The Nebraska Extension Master Gardener Volunteer program extends the outreach of the University of Nebraska-Lincoln (UNL) by providing volunteers with research-based horticulture education, which prepares them to share their knowledge with the citizens of the State.
The Nebraska Master Gardener Program
The Nebraska Master Gardener program is a horticulture related volunteer training program based in many counties throughout the state. It has been part of UNL Extension since 1976. Master Gardener volunteers are trained by UNL Extension faculty and staff. They contribute time as volunteers working through their local Extension office to provide horticulture-related information to their community. More specifically, they provide education about sustainable horticultural practices. Participants are required to complete 40 hours of training and 40 hours of volunteer service during the initial year of their involvement in the program. Master Gardener volunteers retain their certification through annual training and volunteering.
Nebraska Master Gardener Training
Master Gardener training sessions are held at county offices throughout the state. Classes begin in February or March, depending on the location. A minimum of 40 hours of educational training is provided. Most locations conduct training during daytime hours, but some offer evening classes.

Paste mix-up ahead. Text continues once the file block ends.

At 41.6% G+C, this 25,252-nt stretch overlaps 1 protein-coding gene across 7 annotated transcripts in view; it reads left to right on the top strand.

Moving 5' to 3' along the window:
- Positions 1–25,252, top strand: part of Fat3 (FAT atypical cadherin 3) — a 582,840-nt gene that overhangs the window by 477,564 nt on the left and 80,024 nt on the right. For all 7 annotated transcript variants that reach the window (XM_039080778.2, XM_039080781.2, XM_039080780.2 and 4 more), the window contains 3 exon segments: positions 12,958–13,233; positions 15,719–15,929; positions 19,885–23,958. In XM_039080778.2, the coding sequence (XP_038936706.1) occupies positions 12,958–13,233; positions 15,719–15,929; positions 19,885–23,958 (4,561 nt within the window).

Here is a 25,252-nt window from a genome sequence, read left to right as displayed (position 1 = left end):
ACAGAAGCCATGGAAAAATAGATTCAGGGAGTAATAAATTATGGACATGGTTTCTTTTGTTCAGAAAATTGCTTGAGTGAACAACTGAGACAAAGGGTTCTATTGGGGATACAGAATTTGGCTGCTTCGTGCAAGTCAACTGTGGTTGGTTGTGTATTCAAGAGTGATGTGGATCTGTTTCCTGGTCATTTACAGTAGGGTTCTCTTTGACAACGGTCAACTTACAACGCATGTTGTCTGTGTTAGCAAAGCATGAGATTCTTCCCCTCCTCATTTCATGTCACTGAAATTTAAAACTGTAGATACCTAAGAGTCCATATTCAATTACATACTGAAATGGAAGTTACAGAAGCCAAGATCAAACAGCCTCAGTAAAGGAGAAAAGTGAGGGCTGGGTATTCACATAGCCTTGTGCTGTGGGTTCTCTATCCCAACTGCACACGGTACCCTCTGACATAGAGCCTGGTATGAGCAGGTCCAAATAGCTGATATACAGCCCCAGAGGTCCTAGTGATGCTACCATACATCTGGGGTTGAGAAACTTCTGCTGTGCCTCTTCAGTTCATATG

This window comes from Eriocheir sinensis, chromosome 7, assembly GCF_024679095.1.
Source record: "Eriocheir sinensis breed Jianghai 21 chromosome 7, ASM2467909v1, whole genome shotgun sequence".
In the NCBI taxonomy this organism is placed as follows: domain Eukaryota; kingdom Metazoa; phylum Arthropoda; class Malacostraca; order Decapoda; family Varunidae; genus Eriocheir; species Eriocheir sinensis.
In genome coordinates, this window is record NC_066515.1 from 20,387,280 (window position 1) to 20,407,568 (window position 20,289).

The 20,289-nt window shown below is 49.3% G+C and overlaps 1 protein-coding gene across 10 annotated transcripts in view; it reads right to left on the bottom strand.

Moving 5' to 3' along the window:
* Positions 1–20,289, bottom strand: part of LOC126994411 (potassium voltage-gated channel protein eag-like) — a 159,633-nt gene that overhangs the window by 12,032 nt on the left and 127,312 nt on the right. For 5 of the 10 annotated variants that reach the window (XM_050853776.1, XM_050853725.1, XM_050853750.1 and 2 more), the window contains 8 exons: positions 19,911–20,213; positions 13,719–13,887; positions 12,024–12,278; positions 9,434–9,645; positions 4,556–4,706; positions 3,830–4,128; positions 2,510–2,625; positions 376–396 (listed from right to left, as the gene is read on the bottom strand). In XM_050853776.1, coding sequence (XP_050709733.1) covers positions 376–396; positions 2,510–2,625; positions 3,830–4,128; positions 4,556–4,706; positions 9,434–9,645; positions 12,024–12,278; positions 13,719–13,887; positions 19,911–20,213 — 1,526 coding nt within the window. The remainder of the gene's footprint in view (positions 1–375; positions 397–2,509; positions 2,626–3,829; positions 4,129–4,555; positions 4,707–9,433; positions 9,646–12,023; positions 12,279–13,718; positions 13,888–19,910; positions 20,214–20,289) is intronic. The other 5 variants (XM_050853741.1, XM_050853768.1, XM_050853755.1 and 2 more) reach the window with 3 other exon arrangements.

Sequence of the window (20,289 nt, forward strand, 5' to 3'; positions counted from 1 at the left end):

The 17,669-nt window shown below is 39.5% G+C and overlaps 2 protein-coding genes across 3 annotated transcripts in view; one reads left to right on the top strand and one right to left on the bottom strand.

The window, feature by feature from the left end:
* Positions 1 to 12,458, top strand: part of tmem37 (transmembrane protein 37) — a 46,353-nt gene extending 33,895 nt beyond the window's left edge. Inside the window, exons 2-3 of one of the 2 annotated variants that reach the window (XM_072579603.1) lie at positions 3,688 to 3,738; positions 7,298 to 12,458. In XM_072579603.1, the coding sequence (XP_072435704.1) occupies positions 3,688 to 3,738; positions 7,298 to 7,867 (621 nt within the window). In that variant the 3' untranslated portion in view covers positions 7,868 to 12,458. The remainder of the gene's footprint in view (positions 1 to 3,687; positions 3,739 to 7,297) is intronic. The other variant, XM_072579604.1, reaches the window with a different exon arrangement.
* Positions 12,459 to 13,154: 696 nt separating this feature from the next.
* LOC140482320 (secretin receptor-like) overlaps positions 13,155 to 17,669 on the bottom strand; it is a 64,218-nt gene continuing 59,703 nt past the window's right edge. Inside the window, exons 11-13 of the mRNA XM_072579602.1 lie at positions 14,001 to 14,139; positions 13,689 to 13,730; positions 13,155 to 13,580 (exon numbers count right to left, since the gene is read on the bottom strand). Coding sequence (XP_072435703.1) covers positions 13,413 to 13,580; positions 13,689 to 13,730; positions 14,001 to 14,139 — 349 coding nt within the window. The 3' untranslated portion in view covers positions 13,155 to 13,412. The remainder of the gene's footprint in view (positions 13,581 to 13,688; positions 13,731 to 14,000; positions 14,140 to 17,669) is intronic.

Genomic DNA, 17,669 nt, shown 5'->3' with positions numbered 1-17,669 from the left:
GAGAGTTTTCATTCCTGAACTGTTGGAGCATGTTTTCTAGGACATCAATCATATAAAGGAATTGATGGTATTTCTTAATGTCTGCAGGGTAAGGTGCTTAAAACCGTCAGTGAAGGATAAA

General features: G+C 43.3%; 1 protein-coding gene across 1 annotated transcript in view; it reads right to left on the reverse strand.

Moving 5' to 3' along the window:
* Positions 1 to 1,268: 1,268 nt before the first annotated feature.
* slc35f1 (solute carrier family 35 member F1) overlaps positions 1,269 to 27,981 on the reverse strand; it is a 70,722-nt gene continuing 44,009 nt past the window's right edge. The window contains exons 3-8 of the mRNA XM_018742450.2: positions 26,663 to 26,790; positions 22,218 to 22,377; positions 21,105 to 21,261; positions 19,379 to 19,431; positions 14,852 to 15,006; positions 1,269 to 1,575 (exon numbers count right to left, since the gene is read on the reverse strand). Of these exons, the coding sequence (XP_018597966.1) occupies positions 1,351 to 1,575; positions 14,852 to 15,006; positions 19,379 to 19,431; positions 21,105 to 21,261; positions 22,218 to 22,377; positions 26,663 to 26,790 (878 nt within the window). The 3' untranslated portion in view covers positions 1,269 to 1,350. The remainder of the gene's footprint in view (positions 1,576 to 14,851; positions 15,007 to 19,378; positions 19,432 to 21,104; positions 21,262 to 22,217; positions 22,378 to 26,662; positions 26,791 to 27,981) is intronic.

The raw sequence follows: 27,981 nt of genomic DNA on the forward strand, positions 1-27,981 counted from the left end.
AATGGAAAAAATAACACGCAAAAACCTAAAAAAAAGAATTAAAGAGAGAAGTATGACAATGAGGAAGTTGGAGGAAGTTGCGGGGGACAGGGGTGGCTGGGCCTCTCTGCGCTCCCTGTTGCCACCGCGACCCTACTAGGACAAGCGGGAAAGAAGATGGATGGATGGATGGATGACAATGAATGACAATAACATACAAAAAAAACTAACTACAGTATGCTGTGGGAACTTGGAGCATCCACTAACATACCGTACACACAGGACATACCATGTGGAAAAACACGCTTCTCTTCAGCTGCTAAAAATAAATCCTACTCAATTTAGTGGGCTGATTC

Nebraska Master Gardener Program Topic Overview
Class topics may vary slightly, depending on location within the state, but all classes will include information on integrated pest management, weeds, insects, diseases, plant selection (turf, woody and herbaceous plants), landscape management, soils, fertility, and morphology. The content level is focused on the home gardener, but some participants are employed in the green industry.
Master Gardeners Make a Difference
Volunteer hours and contacts are completed through various activities including, but not limited to: planting and maintaining demonstration gardens, collecting data on research projects, helping with county and state fair activities, speaking to community groups, leading garden tours, collecting plant samples, answering phone questions, and teaching youth programs. As well as hundreds of educational contacts made through media outlets.